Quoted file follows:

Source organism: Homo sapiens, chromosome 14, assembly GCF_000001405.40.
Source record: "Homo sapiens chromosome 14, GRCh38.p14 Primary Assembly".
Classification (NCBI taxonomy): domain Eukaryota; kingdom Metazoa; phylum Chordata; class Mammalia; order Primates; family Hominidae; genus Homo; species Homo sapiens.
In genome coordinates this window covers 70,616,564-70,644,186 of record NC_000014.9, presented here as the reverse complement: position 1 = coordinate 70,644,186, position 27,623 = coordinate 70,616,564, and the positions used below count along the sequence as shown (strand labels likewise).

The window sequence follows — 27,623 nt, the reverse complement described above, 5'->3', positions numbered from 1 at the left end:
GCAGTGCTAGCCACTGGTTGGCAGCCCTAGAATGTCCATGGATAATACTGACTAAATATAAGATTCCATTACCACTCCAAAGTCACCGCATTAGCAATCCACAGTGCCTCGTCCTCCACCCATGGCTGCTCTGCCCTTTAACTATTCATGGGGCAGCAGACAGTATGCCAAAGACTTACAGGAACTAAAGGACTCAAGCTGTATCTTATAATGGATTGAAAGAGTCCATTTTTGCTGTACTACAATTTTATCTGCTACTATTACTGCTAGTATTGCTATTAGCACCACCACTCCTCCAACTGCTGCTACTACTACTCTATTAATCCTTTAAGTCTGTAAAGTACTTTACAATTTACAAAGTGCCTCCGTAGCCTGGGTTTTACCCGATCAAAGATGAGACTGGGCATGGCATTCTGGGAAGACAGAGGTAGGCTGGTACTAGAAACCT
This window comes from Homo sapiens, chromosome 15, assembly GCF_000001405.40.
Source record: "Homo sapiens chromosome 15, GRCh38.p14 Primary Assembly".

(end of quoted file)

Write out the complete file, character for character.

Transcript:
Source organism: Homo sapiens, chromosome 14, assembly GCF_000001405.40.
Source record: "Homo sapiens chromosome 14, GRCh38.p14 Primary Assembly".
Classification (NCBI taxonomy): domain Eukaryota; kingdom Metazoa; phylum Chordata; class Mammalia; order Primates; family Hominidae; genus Homo; species Homo sapiens.
In genome coordinates this window covers 70,616,564-70,644,186 of record NC_000014.9, presented here as the reverse complement: position 1 = coordinate 70,644,186, position 27,623 = coordinate 70,616,564, and the positions used below count along the sequence as shown (strand labels likewise).

The window sequence follows — 27,623 nt, the reverse complement described above, 5'->3', positions numbered from 1 at the left end:
GCAGTGCTAGCCACTGGTTGGCAGCCCTAGAATGTCCATGGATAATACTGACTAAATATAAGATTCCATTACCACTCCAAAGTCACCGCATTAGCAATCCACAGTGCCTCGTCCTCCACCCATGGCTGCTCTGCCCTTTAACTATTCATGGGGCAGCAGACAGTATGCCAAAGACTTACAGGAACTAAAGGACTCAAGCTGTATCTTATAATGGATTGAAAGAGTCCATTTTTGCTGTACTACAATTTTATCTGCTACTATTACTGCTAGTATTGCTATTAGCACCACCACTCCTCCAACTGCTGCTACTACTACTCTATTAATCCTTTAAGTCTGTAAAGTACTTTACAATTTACAAAGTGCCTCCGTAGCCTGGGTTTTACCCGATCAAAGATGAGACTGGGCATGGCATTCTGGGAAGACAGAGGTAGGCTGGTACTAGAAACCT
This window comes from Homo sapiens, chromosome 15, assembly GCF_000001405.40.
Source record: "Homo sapiens chromosome 15, GRCh38.p14 Primary Assembly".